First impressions from Budapest (by Luc P.)

Belgium participates at the 2nd European Backgammon Team Championship in Budapest, Hungary.  The team consists of : Guy Van Middelem (captain), Alain Chif, Michel Lamote,  Walter Meuwis, Luc Palmans, Maurits Pino, Zsolt Tasnadi and Geert Van der Stricht.  Luc Palmans will provide daily updates.

It’s after midnight. The first day of the Budapest tournament has finished, and contemplating in my hotel room, enjoying a glorious panorama of the Danube and the Margaritha Island by night, I let my Waterman fountain pen go its own way and inform you about the events so far.

Every second hotel in Budapest has “Danube” in its name, and after a lot of confusion, we managed ultimately to detect the correct one. It is a modern hotel with all facilities situated at the border of the Danube in Pest. Sadly, it takes a half hour stroll to reach the centre. Which is of course a pleasure with temperatures of 30°, a lovely sun and refreshing wind.

Nothing is perfect, and therefore I complained to the cleaning lady that the flush from my toilet didn’t work. H

No matter how  hard I tried, pushing and turning and pulling and swearing, it just didn’t work. “No problem,” the cleaning lady informed me and after a forceful hit, which you only see in the decisive fight in a kung fu-film, the system suddenly worked. I learned my first lesson in Hungary: never mess with Hungarian women.

The main event is of course the team tournament, which starts Friday, and we will discuss it in the next report. Thursday there was the “Budapest Open” –  more or less a regular individual tournament. There is a Masters division (330 euro registration –rather cheap for a tournament of that level) and an Intermediate division (50 euro). The Masters with 48 players was well attended with a lot of world top class players. The Intermediate had 32 players. But that’s only the beginning of the story.

Here are the facts: Masters was the traditional system with a main and a fighters bracket. When you lose twice, you are out. When you lose once, you still have a chance for the tournament win. First round 13 points.

Here is the reality: first round 11 points…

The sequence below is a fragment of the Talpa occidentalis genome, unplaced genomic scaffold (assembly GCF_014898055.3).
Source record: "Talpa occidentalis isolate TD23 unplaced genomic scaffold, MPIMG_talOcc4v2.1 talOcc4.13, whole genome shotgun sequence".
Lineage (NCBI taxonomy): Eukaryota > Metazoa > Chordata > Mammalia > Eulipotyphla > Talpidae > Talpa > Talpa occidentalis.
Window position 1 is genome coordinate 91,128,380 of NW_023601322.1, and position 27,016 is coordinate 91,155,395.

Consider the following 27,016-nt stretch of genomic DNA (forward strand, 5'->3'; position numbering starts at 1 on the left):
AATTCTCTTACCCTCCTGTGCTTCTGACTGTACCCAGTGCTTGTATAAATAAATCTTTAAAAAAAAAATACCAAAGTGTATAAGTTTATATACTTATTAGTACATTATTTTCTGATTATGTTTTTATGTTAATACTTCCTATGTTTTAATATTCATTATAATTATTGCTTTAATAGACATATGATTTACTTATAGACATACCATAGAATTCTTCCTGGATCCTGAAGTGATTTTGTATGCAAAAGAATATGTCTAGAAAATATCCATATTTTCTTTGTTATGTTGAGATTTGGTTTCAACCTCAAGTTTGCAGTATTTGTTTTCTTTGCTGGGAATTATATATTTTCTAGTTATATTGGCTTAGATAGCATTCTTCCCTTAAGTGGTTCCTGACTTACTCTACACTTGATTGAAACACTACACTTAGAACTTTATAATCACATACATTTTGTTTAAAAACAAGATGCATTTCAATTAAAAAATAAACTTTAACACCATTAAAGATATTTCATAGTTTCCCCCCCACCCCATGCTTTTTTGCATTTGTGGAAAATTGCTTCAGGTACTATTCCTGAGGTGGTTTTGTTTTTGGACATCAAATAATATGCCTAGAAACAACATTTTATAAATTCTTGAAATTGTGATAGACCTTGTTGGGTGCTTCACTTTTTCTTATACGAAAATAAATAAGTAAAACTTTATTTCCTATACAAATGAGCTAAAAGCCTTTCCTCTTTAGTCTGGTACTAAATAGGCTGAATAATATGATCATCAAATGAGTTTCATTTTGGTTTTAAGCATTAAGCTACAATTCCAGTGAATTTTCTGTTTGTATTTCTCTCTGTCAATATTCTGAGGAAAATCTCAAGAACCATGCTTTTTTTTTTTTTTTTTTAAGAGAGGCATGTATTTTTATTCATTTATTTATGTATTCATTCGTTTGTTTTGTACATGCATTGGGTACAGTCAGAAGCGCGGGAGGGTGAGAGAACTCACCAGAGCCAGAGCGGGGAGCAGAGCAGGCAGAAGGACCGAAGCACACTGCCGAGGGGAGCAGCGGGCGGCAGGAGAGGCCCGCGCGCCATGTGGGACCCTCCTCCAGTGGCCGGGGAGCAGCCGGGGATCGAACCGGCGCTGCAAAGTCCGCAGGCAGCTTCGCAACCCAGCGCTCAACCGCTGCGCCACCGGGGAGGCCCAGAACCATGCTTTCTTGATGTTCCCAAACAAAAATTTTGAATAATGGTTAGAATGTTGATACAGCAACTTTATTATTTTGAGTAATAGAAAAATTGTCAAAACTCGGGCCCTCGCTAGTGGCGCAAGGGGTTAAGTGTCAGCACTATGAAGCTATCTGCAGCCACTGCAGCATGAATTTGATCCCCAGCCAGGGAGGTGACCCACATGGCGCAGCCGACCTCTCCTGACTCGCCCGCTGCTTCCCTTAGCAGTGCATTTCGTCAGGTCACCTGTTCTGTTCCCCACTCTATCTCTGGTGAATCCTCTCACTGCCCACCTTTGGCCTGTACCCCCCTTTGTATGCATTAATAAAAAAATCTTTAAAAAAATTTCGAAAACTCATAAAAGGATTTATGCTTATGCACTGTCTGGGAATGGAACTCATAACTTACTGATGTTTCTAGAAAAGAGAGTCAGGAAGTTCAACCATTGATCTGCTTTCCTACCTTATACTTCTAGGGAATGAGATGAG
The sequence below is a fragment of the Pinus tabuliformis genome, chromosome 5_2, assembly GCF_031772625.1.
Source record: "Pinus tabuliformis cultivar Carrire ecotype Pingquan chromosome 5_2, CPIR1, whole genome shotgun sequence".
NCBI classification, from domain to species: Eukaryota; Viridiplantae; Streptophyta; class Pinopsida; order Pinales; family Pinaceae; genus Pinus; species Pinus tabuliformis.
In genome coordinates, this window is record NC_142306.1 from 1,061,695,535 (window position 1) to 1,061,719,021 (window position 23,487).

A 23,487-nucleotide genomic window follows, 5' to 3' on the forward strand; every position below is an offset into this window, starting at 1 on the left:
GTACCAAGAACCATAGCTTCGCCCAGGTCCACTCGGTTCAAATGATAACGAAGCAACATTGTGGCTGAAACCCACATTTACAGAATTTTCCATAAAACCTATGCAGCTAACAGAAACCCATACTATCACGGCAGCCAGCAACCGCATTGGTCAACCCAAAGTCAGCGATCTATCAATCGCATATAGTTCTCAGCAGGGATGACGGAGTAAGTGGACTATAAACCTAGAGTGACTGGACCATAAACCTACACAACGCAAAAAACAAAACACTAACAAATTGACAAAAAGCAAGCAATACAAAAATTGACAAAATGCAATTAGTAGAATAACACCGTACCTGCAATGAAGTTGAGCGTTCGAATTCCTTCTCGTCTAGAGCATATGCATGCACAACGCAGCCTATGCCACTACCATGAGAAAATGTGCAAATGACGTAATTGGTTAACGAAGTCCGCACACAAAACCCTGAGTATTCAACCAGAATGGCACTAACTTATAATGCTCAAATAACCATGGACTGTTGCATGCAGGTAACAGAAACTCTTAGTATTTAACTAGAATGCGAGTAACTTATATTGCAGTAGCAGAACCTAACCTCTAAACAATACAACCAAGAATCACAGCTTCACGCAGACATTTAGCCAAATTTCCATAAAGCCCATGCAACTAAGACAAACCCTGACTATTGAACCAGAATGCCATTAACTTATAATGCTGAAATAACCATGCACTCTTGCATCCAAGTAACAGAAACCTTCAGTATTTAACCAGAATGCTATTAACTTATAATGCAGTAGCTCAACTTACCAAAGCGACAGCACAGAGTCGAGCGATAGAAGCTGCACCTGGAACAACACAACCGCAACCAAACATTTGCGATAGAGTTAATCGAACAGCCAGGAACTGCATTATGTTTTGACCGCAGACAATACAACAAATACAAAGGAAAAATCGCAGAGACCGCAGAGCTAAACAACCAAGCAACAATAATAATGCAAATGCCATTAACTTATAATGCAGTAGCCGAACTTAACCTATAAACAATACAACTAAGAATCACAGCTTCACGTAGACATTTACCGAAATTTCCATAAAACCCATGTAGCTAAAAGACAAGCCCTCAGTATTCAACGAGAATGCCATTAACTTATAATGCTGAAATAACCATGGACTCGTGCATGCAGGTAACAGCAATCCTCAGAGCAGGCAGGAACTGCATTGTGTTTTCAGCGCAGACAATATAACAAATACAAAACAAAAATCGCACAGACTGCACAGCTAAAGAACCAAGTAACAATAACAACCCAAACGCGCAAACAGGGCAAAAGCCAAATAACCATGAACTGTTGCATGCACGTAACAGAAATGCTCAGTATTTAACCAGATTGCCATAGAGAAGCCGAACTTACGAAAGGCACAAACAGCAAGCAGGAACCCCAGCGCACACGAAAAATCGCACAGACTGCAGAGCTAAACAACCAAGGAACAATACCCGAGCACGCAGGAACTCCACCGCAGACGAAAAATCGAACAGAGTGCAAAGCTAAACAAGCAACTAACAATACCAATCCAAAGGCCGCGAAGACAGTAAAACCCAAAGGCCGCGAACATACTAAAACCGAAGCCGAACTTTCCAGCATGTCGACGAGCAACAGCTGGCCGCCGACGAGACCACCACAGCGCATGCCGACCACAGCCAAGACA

Here are the facts: Intermediate: Swiss system, 7 rounds, 9 points.

Here is the reality: “9 rounds, 7 points”, but later it became the dreadful system with “3 losses and you are out”, and even later I was informed that it would only take 7 rounds (such a tournament normally needs 11 to 14 rounds to finish).

Registration, announcement of the draw and the rules, players in search for boards and clocks: it was quite a mess.

Anonymous player waiting for a board...

Anonymous player waiting for a board…

And it could have been so easy: table numbers, correct pronunciation of the names of the players, etc. I will spare you all the details. After a delay of one hour we could start. In the corridor there was a lot of discussion about the organisation and the European Federation. I will discuss this matter in detail in a subsequent article. But I also have to admit that after the initial problems, the tournaments quickly found their natural flow.

Michel and Geert didn’t participate, because they focus all their attention on the team tournament. Walter decided to play the Masters, because he lacked practice. Guy and your humble narrator followed him. Alain, Zsolt and Maurits preferred the intermediate, because they were guaranteed seven 9-point matches – at least they thought. But, as mentioned earlier, that would not be the case.

In the intermediate division things went quite well for our members. Maurits finished the day with 4 wins and 1 loss; Zsolt with 3 wins and 2 losses. Alain was eliminated after some fierce battles with half of the Iceland population. Maurits received a free point after one of his opponents didn’t show up. At least one good decision by the tournament director.

In the Masters Walter started with a good win against a Danish player, but lost to (also Danish) top player Thomas Kristensen.

Walter (left) plays Kristensen (right)

Walter (left) plays Kristensen (right)

In the fighters bracket he could only win one game, and was then finally eliminated. Your humble narrator experienced his yearly loss against Norwegian Tore Frederiksen, and in the fighters bracket had to face two Romanian players. I could manage one, but the second was too much for me.

Guy had a good run, and after winning his first match, he beat German top player Jan Jakobowitz. But leading 9-1 against Norwegian Hans Liby, suddenly everything went completely wrong, and he lost the match. He will continue his struggle Friday morning in the fighters bracket.

After working hours in the bar, we discussed the favourites for the nations tournament.Walter prefers the Germans. And while Orlowski, Hellwag and Jakobowitz are certainly good players, I consider the Danes Kristensen, Bredahl and Gronbech the better players. The future will tell.

Latest news: this morning at 10 o’clock I had a short visit to the tournament hall. Yesterday we played in two rather small rooms – but still sufficient for the number of players.

Cramped playing room on Day 1

Cramped playing room on Day 1

The nations cup, however,  will take place in a nice and spacious room, with a big screen for the results. It seems the critics have lost some of their ammunition…


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2 Responses to First impressions from Budapest (by Luc P.)

  1. Zsolt says:

    It seems the Danish have a live stream of one of their matches (link on the website of of the Danish federation).

  2. Bert says:

    Is there some live streaming available or bracket updates?

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